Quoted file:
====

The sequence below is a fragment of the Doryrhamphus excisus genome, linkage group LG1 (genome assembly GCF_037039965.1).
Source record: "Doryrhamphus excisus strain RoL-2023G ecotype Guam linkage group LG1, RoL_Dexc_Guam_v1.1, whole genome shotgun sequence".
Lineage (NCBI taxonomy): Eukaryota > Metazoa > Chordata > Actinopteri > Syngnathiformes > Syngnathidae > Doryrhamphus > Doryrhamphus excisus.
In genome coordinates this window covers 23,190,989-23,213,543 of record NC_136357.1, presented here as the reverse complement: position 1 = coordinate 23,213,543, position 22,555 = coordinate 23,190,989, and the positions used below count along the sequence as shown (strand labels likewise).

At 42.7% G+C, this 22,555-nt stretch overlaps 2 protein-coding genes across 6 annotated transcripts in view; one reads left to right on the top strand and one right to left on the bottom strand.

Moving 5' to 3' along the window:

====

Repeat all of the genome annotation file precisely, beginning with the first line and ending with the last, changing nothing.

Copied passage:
The sequence below is a fragment of the Doryrhamphus excisus genome, linkage group LG1 (genome assembly GCF_037039965.1).
Source record: "Doryrhamphus excisus strain RoL-2023G ecotype Guam linkage group LG1, RoL_Dexc_Guam_v1.1, whole genome shotgun sequence".
Lineage (NCBI taxonomy): Eukaryota > Metazoa > Chordata > Actinopteri > Syngnathiformes > Syngnathidae > Doryrhamphus > Doryrhamphus excisus.
In genome coordinates this window covers 23,190,989-23,213,543 of record NC_136357.1, presented here as the reverse complement: position 1 = coordinate 23,213,543, position 22,555 = coordinate 23,190,989, and the positions used below count along the sequence as shown (strand labels likewise).

At 42.7% G+C, this 22,555-nt stretch overlaps 2 protein-coding genes across 6 annotated transcripts in view; one reads left to right on the top strand and one right to left on the bottom strand.

Moving 5' to 3' along the window: